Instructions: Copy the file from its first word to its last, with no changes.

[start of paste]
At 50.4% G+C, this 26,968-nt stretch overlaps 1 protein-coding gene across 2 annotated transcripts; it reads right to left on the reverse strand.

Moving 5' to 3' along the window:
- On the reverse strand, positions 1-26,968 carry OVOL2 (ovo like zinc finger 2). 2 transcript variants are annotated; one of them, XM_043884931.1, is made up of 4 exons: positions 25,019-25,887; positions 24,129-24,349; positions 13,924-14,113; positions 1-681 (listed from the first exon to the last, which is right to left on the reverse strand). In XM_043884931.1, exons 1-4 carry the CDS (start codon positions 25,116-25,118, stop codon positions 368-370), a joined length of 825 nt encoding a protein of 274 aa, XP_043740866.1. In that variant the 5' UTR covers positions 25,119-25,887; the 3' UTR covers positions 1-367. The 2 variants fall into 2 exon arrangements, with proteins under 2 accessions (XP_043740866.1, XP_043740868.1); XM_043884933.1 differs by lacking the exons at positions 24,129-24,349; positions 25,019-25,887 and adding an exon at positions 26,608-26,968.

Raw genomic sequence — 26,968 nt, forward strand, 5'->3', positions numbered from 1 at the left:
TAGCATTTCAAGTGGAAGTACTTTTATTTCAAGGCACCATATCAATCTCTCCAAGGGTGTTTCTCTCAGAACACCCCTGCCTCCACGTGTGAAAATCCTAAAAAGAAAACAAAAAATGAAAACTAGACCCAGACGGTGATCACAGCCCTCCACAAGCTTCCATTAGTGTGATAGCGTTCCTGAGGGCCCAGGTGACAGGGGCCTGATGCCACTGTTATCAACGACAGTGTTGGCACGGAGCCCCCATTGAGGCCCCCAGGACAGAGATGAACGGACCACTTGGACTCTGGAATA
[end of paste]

At 50.4% G+C, this 26,968-nt stretch overlaps 1 protein-coding gene across 2 annotated transcripts; it reads right to left on the reverse strand.

Moving 5' to 3' along the window:
- On the reverse strand, positions 1-26,968 carry OVOL2 (ovo like zinc finger 2). 2 transcript variants are annotated; one of them, XM_043884931.1, is made up of 4 exons: positions 25,019-25,887; positions 24,129-24,349; positions 13,924-14,113; positions 1-681 (listed from the first exon to the last, which is right to left on the reverse strand). In XM_043884931.1, exons 1-4 carry the CDS (start codon positions 25,116-25,118, stop codon positions 368-370), a joined length of 825 nt encoding a protein of 274 aa, XP_043740866.1. In that variant the 5' UTR covers positions 25,119-25,887; the 3' UTR covers positions 1-367. The 2 variants fall into 2 exon arrangements, with proteins under 2 accessions (XP_043740866.1, XP_043740868.1); XM_043884933.1 differs by lacking the exons at positions 24,129-24,349; positions 25,019-25,887 and adding an exon at positions 26,608-26,968.

Raw genomic sequence — 26,968 nt, forward strand, 5'->3', positions numbered from 1 at the left:
TAGCATTTCAAGTGGAAGTACTTTTATTTCAAGGCACCATATCAATCTCTCCAAGGGTGTTTCTCTCAGAACACCCCTGCCTCCACGTGTGAAAATCCTAAAAAGAAAACAAAAAATGAAAACTAGACCCAGACGGTGATCACAGCCCTCCACAAGCTTCCATTAGTGTGATAGCGTTCCTGAGGGCCCAGGTGACAGGGGCCTGATGCCACTGTTATCAACGACAGTGTTGGCACGGAGCCCCCATTGAGGCCCCCAGGACAGAGATGAACGGACCACTTGGACTCTGGAATA